Buckingham Palace in London
Buckingham Palace, in London, is the principal residence and office of the British monarch. Located in the City of Westminster, the palace is a setting for state occasions and royal hospitality. It has been a focus for the British people at times of national rejoicing and crisis.
Originally known as Buckingham House, the building which forms the core of today's palace was a large townhouse built for the Duke of Buckingham in 1705 on a site which had been in private ownership for at least 150 years. It was subsequently acquired by George III in 1761 as a private residence for Queen Charlotte, and known as "The Queen's House". During the 19th century it was enlarged, principally by architects John Nash and Edward Blore, forming three wings around a central courtyard. Buckingham Palace finally became the official royal palace of the British monarch on the accession of Queen Victoria in 1837. The last major structural additions were made in the late 19th and early 20th centuries, including the East front which contains the well-known balcony on which the Royal Family traditionally congregate to greet crowds outside. However, the palace chapel was destroyed by a German bomb in World War II; the Queen's Gallery was built on the site and opened to the public in 1962 to exhibit works of art from the Royal Collection.
The original early 19th-century interior designs, many of which still survive, included widespread use of brightly coloured scagliola and blue and pink lapis, on the advice of Sir Charles Long. King Edward VII oversaw a partial redecoration in a Belle Époque cream and gold colour scheme. Many smaller reception rooms are furnished in the Chinese regency style with furniture and fittings brought from the Royal Pavilion at Brighton and from Carlton House. The Buckingham Palace Garden is the largest private garden in London.
The state rooms, used for official and state entertaining, are open to the public each year for most of August and September, as part of the Palace's Summer Opening.
In the Middle Ages, Buckingham Palace's site formed part of the Manor of Ebury (also called Eia). The marshy ground was watered by the river Tyburn, which still flows below the courtyard and south wing of the palace. Where the river was fordable (at Cow Ford), the village of Eye Cross grew. Ownership of the site changed hands many times; owners included Edward the Confessor and his queen consort Edith of Wessex in late Saxon times, and, after the Norman Conquest, William the Conqueror. William gave the site to Geoffrey de Mandeville, who bequeathed it to the monks of Westminster Abbey.
In 1531, Henry VIII acquired the Hospital of St James (later St. James's Palace) from Eton College, and in 1536 he took the Manor of Ebury from Westminster Abbey. These transfers brought the site of Buckingham Palace back into royal hands for the first time since William the Conqueror had given it away almost 500 years earlier.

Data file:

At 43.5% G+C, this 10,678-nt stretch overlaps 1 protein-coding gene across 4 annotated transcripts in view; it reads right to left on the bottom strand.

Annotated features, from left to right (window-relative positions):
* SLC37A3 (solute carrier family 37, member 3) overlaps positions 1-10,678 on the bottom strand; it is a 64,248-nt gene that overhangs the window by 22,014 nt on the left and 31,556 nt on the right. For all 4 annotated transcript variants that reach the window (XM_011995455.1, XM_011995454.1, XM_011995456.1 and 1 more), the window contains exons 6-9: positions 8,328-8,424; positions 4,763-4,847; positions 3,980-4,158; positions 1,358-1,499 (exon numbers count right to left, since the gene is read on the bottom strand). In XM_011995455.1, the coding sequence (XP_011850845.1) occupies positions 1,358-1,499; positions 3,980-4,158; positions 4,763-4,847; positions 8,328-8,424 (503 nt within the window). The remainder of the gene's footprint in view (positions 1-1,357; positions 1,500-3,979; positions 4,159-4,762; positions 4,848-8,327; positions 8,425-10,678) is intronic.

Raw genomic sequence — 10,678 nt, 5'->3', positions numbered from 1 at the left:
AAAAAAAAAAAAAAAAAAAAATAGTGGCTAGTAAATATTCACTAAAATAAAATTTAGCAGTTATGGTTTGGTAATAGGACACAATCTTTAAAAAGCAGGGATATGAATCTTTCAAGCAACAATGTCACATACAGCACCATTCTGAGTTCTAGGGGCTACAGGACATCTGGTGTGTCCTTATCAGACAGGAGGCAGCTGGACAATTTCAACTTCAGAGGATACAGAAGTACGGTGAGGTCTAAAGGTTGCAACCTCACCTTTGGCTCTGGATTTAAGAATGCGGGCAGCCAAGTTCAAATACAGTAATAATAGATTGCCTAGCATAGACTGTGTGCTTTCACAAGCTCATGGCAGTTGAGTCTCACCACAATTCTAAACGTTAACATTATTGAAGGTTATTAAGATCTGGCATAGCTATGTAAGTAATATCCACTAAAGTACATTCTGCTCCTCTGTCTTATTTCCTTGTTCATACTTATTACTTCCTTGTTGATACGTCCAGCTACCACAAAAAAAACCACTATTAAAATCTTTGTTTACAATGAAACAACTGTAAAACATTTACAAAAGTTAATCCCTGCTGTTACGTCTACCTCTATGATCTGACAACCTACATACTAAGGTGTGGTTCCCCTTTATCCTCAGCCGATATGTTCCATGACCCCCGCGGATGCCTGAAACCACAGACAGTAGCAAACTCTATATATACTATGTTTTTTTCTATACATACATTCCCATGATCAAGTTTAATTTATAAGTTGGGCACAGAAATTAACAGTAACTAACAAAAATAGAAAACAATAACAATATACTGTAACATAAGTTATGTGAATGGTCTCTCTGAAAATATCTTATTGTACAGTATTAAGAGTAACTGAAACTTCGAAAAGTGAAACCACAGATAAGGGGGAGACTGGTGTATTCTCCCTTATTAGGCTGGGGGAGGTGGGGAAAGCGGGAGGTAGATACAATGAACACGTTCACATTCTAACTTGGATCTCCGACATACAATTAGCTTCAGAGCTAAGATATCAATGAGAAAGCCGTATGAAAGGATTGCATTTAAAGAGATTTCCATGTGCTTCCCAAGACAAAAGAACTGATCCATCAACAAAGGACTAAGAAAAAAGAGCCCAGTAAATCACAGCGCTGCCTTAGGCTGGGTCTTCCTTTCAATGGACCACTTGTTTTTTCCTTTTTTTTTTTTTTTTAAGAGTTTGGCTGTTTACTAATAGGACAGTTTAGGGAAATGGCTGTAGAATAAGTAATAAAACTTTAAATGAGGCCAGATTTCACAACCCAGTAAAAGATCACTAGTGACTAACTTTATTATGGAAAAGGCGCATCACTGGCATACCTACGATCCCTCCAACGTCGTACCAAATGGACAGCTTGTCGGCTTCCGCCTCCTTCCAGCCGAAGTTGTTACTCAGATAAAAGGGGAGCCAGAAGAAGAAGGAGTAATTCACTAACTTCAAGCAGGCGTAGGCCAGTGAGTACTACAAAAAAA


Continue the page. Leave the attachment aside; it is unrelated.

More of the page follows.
Various owners leased it from royal landlords and the freehold was the subject of frenzied speculation during the 17th century. By then, the old village of Eye Cross had long since fallen into decay, and the area was mostly wasteland. Needing money, James I sold off part of the Crown freehold but retained part of the site on which he established a 4 acre mulberry garden for the production of silk. (This is at the northwest corner of today's palace.) Clement Walker in Anarchia Anglicana (1649) refers to "new-erected sodoms and spintries at the Mulberry Garden at S. James's"; this suggests it may have been a place of debauchery. Eventually, in the late 17th century, the freehold was inherited from the property tycoon Sir Hugh Audley by the great heiress Mary Davies.
First houses on the site
Possibly the first house erected within the site was that of a Sir William Blake, around 1624. The next owner was Lord Goring, who from 1633 extended Blake's house and developed much of today's garden, then known as Goring Great Garden. He did not, however, manage to obtain freehold interest in the mulberry garden. Unbeknown to Goring, in 1640 the document "failed to pass the Great Seal before King Charles I fled London, which it needed to do for legal execution". (It was this critical omission that helped the British royal family regain the freehold under King George III.)
The improvident Goring defaulted on his rents; Henry Bennet, 1st Earl of Arlington obtained the mansion and was occupying it, now known as Goring House, when it burned down in 1674. Ventilation was so bad that the interior smelled, and when a decision was taken to install gas lamps, there was a serious worry about the build-up of gas on the lower floors. It was also said that the staff were lax and lazy and the palace was dirty.
The Palace measures 108 metres by 120 metres, is 24 metres high and contains over 77000 m2 of floorspace. The principal rooms of the palace are contained on the piano nobile behind the west-facing garden façade at the rear of the palace. The centre of this ornate suite of state rooms is the Music Room, its large bow the dominant feature of the façade. Flanking the Music Room are the Blue and the White Drawing rooms. At the centre of the suite, serving as a corridor to link the state rooms, is the Picture Gallery, which is top-lit and 55 yards (50 m) long. The Gallery is hung with numerous works including some by Rembrandt, van Dyck, Rubens and Vermeer; other rooms leading from the Picture Gallery are the Throne Room and the Green Drawing Room. The Green Drawing room serves as a huge anteroom to the Throne Room, and is part of the ceremonial route to the throne from the Guard Room at the top of the Grand staircase.